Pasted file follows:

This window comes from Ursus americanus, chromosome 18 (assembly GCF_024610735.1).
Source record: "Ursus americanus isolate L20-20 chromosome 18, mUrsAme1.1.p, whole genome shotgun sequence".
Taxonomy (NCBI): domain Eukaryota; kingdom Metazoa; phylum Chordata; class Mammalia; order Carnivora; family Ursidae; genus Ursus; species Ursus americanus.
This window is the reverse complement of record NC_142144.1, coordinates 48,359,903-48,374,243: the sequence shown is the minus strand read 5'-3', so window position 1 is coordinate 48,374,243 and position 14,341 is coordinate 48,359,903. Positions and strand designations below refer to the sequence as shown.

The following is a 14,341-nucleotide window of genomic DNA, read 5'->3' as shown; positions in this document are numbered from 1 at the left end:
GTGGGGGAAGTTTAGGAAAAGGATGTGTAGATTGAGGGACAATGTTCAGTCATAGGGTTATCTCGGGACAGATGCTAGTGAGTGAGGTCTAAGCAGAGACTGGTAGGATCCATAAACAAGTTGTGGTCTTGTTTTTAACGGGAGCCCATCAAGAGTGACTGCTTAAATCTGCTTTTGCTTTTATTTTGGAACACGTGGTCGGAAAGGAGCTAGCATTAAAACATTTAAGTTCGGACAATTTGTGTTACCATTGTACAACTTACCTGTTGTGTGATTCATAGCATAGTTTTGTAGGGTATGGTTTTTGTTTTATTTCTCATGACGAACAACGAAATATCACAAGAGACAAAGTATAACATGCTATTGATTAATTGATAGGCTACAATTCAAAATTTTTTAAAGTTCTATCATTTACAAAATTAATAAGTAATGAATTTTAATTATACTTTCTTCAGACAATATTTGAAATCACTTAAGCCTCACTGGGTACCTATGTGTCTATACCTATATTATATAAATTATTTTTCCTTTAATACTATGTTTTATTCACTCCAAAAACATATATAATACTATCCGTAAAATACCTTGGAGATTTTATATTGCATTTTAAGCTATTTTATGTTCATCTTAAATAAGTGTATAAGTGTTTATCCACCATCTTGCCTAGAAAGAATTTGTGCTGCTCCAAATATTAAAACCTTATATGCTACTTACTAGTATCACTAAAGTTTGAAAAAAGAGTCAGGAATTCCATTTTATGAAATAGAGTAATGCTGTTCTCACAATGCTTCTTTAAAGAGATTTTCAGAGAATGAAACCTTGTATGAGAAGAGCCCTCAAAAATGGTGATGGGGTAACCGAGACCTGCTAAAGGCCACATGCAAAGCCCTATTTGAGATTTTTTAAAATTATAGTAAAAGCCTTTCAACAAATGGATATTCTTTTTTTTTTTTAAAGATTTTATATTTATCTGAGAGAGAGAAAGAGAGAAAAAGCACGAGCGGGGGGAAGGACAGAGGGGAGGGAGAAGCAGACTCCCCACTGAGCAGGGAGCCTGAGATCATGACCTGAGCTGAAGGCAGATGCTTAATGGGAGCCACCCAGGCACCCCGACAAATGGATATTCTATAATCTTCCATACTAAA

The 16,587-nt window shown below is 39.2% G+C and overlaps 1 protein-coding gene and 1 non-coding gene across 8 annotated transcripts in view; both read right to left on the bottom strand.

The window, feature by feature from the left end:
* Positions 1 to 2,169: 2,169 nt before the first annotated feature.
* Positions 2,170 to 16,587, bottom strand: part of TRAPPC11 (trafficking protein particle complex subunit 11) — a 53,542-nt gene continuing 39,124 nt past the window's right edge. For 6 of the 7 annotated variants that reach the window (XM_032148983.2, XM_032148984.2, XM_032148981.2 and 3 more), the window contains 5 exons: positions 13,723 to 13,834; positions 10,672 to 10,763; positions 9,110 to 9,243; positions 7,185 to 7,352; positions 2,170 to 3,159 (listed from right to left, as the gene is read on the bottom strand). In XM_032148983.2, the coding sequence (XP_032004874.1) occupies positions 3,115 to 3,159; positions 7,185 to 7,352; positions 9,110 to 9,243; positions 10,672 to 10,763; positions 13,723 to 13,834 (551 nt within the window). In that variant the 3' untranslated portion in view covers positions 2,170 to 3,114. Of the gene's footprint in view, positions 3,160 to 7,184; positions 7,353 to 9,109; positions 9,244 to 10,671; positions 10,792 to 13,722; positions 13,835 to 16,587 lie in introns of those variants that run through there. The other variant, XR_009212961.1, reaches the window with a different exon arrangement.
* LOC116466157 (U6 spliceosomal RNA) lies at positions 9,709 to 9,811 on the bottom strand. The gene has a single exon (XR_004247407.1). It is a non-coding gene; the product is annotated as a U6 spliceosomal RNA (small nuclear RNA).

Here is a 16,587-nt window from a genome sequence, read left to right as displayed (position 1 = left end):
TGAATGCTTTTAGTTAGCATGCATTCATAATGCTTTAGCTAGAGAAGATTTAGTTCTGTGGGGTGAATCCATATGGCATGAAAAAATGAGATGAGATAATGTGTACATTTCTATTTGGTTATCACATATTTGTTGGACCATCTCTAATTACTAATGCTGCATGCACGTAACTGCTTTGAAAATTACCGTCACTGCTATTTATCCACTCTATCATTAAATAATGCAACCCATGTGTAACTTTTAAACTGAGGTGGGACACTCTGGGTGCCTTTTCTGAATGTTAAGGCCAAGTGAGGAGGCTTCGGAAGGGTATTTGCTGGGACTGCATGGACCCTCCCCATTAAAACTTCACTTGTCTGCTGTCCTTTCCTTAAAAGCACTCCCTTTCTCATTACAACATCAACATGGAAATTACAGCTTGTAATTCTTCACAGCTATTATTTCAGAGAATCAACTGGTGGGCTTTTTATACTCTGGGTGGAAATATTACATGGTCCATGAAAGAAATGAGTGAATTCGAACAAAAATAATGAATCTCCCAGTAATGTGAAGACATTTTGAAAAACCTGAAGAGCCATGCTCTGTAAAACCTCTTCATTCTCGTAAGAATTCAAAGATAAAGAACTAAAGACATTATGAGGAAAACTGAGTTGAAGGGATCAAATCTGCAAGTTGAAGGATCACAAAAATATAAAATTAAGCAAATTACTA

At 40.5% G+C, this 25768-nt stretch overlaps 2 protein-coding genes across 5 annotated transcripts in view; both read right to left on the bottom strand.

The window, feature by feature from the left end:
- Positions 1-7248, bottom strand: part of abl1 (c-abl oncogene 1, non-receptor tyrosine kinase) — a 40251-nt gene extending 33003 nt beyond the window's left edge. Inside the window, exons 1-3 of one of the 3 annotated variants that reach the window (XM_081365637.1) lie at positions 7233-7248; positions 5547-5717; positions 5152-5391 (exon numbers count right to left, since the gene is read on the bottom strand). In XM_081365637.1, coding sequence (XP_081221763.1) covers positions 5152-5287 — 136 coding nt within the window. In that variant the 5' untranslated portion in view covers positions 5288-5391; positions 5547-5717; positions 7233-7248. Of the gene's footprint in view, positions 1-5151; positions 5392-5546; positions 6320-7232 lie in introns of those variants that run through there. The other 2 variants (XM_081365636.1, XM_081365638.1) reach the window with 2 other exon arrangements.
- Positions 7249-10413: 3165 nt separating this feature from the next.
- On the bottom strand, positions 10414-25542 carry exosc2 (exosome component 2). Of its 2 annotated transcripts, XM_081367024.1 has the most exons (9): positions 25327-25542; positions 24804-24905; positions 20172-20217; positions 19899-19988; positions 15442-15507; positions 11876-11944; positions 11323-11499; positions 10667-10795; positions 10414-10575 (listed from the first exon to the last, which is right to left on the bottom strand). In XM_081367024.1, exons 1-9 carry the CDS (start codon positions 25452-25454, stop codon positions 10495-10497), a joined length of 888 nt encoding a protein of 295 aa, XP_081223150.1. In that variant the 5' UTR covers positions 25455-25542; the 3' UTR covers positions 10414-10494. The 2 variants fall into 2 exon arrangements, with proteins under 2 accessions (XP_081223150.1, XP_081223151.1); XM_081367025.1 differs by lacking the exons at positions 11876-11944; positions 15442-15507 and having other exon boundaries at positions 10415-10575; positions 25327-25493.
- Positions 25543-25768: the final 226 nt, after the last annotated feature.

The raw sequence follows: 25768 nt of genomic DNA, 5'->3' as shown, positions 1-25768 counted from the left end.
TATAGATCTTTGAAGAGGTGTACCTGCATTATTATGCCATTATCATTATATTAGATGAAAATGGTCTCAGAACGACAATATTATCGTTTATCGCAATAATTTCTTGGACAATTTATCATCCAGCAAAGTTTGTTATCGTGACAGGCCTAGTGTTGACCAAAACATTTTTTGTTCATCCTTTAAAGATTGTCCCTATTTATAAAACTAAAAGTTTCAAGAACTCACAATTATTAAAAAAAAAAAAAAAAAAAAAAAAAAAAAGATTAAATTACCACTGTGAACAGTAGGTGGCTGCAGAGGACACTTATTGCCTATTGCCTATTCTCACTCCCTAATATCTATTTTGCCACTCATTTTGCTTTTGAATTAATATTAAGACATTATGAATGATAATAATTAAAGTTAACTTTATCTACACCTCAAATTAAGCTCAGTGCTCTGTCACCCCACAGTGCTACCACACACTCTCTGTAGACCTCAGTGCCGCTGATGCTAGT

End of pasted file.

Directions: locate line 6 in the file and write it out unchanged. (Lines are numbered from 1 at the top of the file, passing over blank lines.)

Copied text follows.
GTGGGGGAAGTTTAGGAAAAGGATGTGTAGATTGAGGGACAATGTTCAGTCATAGGGTTATCTCGGGACAGATGCTAGTGAGTGAGGTCTAAGCAGAGACTGGTAGGATCCATAAACAAGTTGTGGTCTTGTTTTTAACGGGAGCCCATCAAGAGTGACTGCTTAAATCTGCTTTTGCTTTTATTTTGGAACACGTGGTCGGAAAGGAGCTAGCATTAAAACATTTAAGTTCGGACAATTTGTGTTACCATTGTACAACTTACCTGTTGTGTGATTCATAGCATAGTTTTGTAGGGTATGGTTTTTGTTTTATTTCTCATGACGAACAACGAAATATCACAAGAGACAAAGTATAACATGCTATTGATTAATTGATAGGCTACAATTCAAAATTTTTTAAAGTTCTATCATTTACAAAATTAATAAGTAATGAATTTTAATTATACTTTCTTCAGACAATATTTGAAATCACTTAAGCCTCACTGGGTACCTATGTGTCTATACCTATATTATATAAATTATTTTTCCTTTAATACTATGTTTTATTCACTCCAAAAACATATATAATACTATCCGTAAAATACCTTGGAGATTTTATATTGCATTTTAAGCTATTTTATGTTCATCTTAAATAAGTGTATAAGTGTTTATCCACCATCTTGCCTAGAAAGAATTTGTGCTGCTCCAAATATTAAAACCTTATATGCTACTTACTAGTATCACTAAAGTTTGAAAAAAGAGTCAGGAATTCCATTTTATGAAATAGAGTAATGCTGTTCTCACAATGCTTCTTTAAAGAGATTTTCAGAGAATGAAACCTTGTATGAGAAGAGCCCTCAAAAATGGTGATGGGGTAACCGAGACCTGCTAAAGGCCACATGCAAAGCCCTATTTGAGATTTTTTAAAATTATAGTAAAAGCCTTTCAACAAATGGATATTCTTTTTTTTTTTTAAAGATTTTATATTTATCTGAGAGAGAGAAAGAGAGAAAAAGCACGAGCGGGGGGAAGGACAGAGGGGAGGGAGAAGCAGACTCCCCACTGAGCAGGGAGCCTGAGATCATGACCTGAGCTGAAGGCAGATGCTTAATGGGAGCCACCCAGGCACCCCGACAAATGGATATTCTATAATCTTCCATACTAAA